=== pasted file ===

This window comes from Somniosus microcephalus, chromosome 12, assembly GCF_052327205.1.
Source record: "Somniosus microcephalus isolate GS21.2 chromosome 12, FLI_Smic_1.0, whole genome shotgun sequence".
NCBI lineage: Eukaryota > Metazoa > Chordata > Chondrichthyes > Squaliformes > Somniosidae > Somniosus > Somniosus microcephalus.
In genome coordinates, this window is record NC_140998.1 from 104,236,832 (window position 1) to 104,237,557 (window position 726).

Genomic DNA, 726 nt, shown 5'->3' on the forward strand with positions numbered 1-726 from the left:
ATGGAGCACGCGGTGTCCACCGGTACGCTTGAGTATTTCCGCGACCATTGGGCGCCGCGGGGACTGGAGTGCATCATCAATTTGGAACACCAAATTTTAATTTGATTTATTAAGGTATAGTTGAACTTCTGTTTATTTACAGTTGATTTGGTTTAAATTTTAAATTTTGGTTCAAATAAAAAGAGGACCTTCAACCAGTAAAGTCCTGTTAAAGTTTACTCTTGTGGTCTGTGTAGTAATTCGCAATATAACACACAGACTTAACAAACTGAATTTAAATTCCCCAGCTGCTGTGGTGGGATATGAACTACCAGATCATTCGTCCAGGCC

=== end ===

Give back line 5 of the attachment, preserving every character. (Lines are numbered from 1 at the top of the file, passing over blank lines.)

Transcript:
Genomic DNA, 726 nt, shown 5'->3' on the forward strand with positions numbered 1-726 from the left: